The 1795 Flowing Hair half dime is one of the earliest silver coins, coming to the fore only one year after the half dime was first officially struck for mass distribution in 1794 and three years after pattern half dismes were produced in 1792 during the first year of operation for the United States Mint in Philadelphia. Early federal coinage is rare regardless of date or condition, but it becomes increasingly challenging up the grading scale.
Most 1795 Flowing Hair half dimes are encountered in the lowest circulated grades, and this coin -- like so many from the period -- are considered collectibles in grades below Good-4, and collectors will even pay big bucks for specimens that are holed, bent, or otherwise damaged. Few are known in uncirculated grades, and those that are take huge prices -- well into the five figures or more.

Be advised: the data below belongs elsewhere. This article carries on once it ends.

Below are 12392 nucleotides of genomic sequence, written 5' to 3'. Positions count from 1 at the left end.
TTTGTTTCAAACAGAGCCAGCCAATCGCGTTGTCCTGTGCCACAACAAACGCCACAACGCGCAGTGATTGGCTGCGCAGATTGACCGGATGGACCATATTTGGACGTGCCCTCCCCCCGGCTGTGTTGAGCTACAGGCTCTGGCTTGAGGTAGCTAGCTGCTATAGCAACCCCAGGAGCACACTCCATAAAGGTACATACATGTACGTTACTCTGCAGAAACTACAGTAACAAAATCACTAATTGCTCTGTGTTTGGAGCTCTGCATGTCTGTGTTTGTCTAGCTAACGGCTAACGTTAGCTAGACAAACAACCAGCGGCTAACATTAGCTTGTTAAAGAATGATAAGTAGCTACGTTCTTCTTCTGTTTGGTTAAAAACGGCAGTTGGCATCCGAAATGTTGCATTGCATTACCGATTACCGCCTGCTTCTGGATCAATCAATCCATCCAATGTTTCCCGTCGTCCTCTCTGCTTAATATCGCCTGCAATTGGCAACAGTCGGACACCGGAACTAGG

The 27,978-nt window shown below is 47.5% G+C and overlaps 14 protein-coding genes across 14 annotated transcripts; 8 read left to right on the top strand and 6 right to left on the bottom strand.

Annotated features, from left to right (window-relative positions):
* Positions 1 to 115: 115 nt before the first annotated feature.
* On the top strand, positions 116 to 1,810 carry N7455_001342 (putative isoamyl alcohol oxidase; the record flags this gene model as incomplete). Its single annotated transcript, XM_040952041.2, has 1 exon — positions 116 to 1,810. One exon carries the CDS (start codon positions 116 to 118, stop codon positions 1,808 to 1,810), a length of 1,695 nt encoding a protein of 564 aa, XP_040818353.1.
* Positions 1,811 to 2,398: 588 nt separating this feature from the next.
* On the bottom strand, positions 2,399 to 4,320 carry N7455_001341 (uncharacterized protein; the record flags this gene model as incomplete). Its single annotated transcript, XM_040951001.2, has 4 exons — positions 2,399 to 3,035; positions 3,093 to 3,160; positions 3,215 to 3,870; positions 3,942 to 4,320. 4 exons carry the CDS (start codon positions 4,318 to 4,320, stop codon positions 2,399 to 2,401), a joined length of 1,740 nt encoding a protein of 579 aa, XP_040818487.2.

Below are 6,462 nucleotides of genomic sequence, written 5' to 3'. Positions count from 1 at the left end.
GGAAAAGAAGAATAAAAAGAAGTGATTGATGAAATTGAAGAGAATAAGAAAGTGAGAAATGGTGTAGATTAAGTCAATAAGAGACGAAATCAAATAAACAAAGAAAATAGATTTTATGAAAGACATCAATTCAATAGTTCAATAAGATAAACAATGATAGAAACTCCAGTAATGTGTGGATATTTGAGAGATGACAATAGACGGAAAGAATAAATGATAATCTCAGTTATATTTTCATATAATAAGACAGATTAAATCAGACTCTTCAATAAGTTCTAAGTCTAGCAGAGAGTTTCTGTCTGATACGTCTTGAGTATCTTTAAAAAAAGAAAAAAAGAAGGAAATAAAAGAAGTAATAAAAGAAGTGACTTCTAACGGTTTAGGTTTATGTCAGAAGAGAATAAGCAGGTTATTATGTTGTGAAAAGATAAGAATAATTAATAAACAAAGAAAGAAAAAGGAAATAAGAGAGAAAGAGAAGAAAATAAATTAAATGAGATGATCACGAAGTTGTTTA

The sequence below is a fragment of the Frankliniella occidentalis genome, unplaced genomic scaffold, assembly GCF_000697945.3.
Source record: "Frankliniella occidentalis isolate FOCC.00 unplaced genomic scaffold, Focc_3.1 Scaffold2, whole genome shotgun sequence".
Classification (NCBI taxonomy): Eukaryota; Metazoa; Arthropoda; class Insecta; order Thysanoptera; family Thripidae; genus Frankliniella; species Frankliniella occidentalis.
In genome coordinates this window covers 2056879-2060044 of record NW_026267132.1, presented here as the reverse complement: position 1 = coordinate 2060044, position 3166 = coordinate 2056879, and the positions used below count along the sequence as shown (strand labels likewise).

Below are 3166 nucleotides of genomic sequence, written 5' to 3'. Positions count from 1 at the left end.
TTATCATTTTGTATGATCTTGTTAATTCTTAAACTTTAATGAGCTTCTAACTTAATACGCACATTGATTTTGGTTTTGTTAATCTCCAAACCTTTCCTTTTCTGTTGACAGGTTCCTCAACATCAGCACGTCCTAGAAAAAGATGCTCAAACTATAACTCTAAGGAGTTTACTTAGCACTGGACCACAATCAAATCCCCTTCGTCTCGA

One of the nicest 1795 Flowing Hair half dimes ever known recently crossed the block at Stack's Bowers Galleries. This particular specimen was graded MS67 by Professional Coin Grading Service (PCGS) and is one of just two known at that level in a PCGS holder. A coin of that age, in that condition, is indicative of a piece that was set aside and handled with great care since rolling off the press. Indeed, it stirred bidders to their proverbial feet when crossing the floor in December 2020, and the final bid for the coin was hammered at a whopping $120,000.
*Images are courtesy of Stack's Bowers Galleries.